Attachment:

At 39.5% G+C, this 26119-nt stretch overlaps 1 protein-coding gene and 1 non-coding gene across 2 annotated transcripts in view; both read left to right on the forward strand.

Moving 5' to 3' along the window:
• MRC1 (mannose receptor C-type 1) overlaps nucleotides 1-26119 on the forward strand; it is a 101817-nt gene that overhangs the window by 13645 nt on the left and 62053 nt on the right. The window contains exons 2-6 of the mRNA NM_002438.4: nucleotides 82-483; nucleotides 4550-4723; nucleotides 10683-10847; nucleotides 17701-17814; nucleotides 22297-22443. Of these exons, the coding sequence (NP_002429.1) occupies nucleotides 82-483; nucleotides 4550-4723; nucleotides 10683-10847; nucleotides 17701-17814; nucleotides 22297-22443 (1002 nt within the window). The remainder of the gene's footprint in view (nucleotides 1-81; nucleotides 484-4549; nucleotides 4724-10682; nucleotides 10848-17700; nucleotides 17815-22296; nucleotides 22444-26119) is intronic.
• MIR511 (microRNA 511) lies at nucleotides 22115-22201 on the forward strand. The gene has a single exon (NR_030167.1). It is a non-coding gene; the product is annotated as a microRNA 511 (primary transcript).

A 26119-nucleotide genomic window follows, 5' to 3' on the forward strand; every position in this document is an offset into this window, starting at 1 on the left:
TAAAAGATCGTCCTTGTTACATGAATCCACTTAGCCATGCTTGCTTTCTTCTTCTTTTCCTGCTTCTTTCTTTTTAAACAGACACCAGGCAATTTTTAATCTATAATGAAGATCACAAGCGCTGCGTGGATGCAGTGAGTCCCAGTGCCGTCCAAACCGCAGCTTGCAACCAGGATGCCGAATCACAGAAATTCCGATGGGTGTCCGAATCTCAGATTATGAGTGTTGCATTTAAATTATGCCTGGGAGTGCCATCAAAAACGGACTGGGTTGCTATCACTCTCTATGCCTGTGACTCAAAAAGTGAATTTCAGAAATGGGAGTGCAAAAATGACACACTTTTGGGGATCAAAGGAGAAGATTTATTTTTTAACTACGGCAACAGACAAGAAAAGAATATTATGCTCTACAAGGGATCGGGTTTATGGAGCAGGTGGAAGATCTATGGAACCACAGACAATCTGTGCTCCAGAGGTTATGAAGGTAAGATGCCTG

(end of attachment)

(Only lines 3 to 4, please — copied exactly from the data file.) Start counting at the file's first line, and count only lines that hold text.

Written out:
• MRC1 (mannose receptor C-type 1) overlaps nucleotides 1-26119 on the forward strand; it is a 101817-nt gene that overhangs the window by 13645 nt on the left and 62053 nt on the right. The window contains exons 2-6 of the mRNA NM_002438.4: nucleotides 82-483; nucleotides 4550-4723; nucleotides 10683-10847; nucleotides 17701-17814; nucleotides 22297-22443. Of these exons, the coding sequence (NP_002429.1) occupies nucleotides 82-483; nucleotides 4550-4723; nucleotides 10683-10847; nucleotides 17701-17814; nucleotides 22297-22443 (1002 nt within the window). The remainder of the gene's footprint in view (nucleotides 1-81; nucleotides 484-4549; nucleotides 4724-10682; nucleotides 10848-17700; nucleotides 17815-22296; nucleotides 22444-26119) is intronic.
• MIR511 (microRNA 511) lies at nucleotides 22115-22201 on the forward strand. The gene has a single exon (NR_030167.1). It is a non-coding gene; the product is annotated as a microRNA 511 (primary transcript).